R: I’m going to back that up and go a step further – for me, naming no names, at least people sang and danced and acted and did things that people enjoyed to watch but people are famous for almost being a bit stupid or something and I’ve never liked that very much. I’ve never been a massive Big Brother fan. I like it, I can see the appeal of it but I think in many ways, I know it’s funny but I’d like it if it got back to teenagers liking people because they aspired to be something. 

N: People are getting booked for personal appearances and they’re not singing or entertaining any more – they’re just standing because they’re in a reality show.

R: Each to their own. If you’re into that, good on you. If you get a kick out of it, you enjoy it and if it’s not harming anyone then it’s fine by me but I don’t personally get it. 

So, what’s going on with both your bands at the moment – are you making sweet music? 

R: Obviously it’s been an interesting year [for 5ive]. Abz (above, far right) left the band via Twitter – he just left three days before a big show in Holland that we were headlining which was really random and weird. It’s not just unprofessional, it’s beyond that. It’s personally quite disrespectful. But anyway, we picked our chins up off the floor, we went over to Holland and we absolutely smashed it. A lot of the time, I’m not sure Abz really wanted to be there on stage which again, I found a bit disrespectful to the people who’d paid for tickets so we’re now looking to the future. We might have some exciting things to announce after the tour. 

N: [Atomic Kitten] have had a maternity year because obviously I’ve had Ella and Kerry’s had DJ but we’ve got an exciting project coming up next year and we’ve got Christmas gigs coming in. I’m going to take a little bit of time to chill as a new mum but getting back to work as well.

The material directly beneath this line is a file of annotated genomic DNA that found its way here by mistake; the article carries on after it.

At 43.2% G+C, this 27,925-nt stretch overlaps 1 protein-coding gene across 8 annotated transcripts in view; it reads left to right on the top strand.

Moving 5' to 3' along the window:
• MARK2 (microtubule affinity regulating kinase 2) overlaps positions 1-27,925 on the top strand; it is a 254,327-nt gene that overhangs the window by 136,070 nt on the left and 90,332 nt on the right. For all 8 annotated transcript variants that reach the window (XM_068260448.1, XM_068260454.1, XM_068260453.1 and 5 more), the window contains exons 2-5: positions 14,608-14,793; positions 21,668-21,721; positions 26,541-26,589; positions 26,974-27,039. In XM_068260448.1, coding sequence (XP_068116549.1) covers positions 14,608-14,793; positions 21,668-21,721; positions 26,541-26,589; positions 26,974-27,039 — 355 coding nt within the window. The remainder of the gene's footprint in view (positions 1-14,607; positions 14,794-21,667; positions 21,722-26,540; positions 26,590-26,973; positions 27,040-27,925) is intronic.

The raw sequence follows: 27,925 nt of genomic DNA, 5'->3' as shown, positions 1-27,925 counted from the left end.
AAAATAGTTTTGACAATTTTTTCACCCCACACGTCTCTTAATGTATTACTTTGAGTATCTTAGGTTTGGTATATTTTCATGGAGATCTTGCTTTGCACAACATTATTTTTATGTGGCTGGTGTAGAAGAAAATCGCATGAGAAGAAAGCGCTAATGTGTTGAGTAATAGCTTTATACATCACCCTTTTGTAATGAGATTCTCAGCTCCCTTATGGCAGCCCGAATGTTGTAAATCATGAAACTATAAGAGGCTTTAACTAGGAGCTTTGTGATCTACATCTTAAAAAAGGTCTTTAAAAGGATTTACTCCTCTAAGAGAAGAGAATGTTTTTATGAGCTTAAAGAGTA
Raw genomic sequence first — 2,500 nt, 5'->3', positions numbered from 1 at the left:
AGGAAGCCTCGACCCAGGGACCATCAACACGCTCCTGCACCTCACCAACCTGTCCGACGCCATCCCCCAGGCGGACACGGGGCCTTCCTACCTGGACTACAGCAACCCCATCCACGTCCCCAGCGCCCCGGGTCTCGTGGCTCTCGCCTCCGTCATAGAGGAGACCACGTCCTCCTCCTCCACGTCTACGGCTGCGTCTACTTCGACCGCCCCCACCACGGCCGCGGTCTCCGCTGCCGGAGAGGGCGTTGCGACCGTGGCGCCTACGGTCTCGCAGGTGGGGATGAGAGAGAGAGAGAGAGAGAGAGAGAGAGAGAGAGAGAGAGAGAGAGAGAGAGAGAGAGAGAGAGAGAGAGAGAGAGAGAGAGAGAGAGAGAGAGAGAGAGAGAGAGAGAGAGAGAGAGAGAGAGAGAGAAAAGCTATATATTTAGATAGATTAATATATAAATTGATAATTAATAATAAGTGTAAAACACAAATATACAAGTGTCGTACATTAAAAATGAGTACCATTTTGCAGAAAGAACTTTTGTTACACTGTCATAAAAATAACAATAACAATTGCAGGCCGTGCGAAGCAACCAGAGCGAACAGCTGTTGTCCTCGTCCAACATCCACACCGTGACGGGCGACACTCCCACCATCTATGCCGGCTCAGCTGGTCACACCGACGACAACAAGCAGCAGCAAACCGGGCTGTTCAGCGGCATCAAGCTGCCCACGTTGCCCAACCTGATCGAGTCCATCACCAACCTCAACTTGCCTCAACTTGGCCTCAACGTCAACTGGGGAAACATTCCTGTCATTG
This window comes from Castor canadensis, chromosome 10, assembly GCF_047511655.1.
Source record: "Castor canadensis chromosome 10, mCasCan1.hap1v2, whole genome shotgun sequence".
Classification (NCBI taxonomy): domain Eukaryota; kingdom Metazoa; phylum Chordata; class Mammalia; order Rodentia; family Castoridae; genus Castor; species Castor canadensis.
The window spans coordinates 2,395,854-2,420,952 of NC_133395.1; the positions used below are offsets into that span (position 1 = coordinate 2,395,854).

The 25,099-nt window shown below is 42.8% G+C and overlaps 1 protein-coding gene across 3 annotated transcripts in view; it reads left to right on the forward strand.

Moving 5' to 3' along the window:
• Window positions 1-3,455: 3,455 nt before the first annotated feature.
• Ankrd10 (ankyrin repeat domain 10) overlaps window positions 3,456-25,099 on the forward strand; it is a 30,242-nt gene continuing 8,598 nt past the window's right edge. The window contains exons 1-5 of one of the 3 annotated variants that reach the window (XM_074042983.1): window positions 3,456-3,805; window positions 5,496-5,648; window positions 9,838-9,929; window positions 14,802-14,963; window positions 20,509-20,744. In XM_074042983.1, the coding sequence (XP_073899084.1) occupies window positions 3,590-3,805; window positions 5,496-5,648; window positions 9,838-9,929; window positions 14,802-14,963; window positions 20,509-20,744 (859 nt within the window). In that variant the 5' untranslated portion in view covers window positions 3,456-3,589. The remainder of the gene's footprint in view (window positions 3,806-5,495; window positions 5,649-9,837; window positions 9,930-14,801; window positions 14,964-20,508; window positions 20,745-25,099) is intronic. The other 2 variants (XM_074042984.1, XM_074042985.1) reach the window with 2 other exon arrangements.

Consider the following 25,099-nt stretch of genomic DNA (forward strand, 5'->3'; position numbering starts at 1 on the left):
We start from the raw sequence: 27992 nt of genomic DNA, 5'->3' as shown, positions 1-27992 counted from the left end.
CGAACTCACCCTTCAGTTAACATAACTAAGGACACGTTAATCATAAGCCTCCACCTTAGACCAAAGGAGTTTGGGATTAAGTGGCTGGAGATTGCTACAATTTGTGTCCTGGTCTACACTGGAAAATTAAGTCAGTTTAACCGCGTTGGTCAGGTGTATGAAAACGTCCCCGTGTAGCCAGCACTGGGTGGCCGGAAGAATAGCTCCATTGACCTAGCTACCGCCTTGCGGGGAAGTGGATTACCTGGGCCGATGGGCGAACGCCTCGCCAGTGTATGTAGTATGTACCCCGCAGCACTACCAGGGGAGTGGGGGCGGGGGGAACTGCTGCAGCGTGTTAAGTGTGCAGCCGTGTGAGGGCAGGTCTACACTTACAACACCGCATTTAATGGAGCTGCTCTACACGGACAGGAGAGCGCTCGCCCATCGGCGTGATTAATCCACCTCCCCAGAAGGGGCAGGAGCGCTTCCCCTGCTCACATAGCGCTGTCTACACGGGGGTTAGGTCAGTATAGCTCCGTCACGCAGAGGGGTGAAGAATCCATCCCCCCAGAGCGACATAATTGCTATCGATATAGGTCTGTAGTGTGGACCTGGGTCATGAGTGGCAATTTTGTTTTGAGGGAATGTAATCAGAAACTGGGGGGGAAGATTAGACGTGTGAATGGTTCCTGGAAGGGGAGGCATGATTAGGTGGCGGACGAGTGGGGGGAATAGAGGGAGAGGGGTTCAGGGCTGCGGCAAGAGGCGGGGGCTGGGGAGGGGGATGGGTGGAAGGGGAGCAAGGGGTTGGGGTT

Speaking of, how are you finding life with the newest addition to your family?

R: I’ve never had a child before. It is magical having a newborn around – it’s precious and very special. You see the world differently, your outlook changes, especially from my past being a bit of a hellraiser and being a bit edgy – all of a sudden I’m like, ‘Oh my god, the children are the future, man.’ Not to sound corny and cliché but they are.

You’ve not got a traditional family set-up (Tash has three children from three different fathers) – was it nice to show people your side of the story?

N: Here’s what my thing was: Why do people want to see us? Why did they ask us to do the show? Oh right, because we’ve got a different dynamic to 2.4 families. But it was nice to give people an insight into how normal we are and how loving we are and how we work as a family because people have said some nasty things and you can’t judge until you know how people are. We put the kids before anything, we love our family home and yes, I suppose it was nice to be able to show that. 

Does what’s reported in the press hurt or are you able to ignore it?

R: Tash takes it a little bit more to heart than I do.

N: Do you know what? It’s because when we announced we were having Ella, I was unbelievably happy. It was a bit unorthodox but we were happy and to get the negative comments – and it wasn’t even negative, it was downright rude and nasty and spiteful comments on social media – really hurt me because this is my happy day. I was in the early stages of pregnancy so you really take it to heart when you’ve got that many hormones rushing around your body and I did feel very down by what I read because I just thought people were so judgemental. If we’re happy then why do people feel the need to put the boot in and say such negative things? This year has been a big learning curve.

R: You’ve got to not give a f**k.

N: And also I’ve just learnt to get thick enough skin. At the end of the day, sticks and stones and all that. People can have their own opinions. As long as you know your truth and you’re happy, just get on with it. 


Ritchie Neville and Natasha Hamilton appear on Seven Days With tonight at 10pm on ITVBe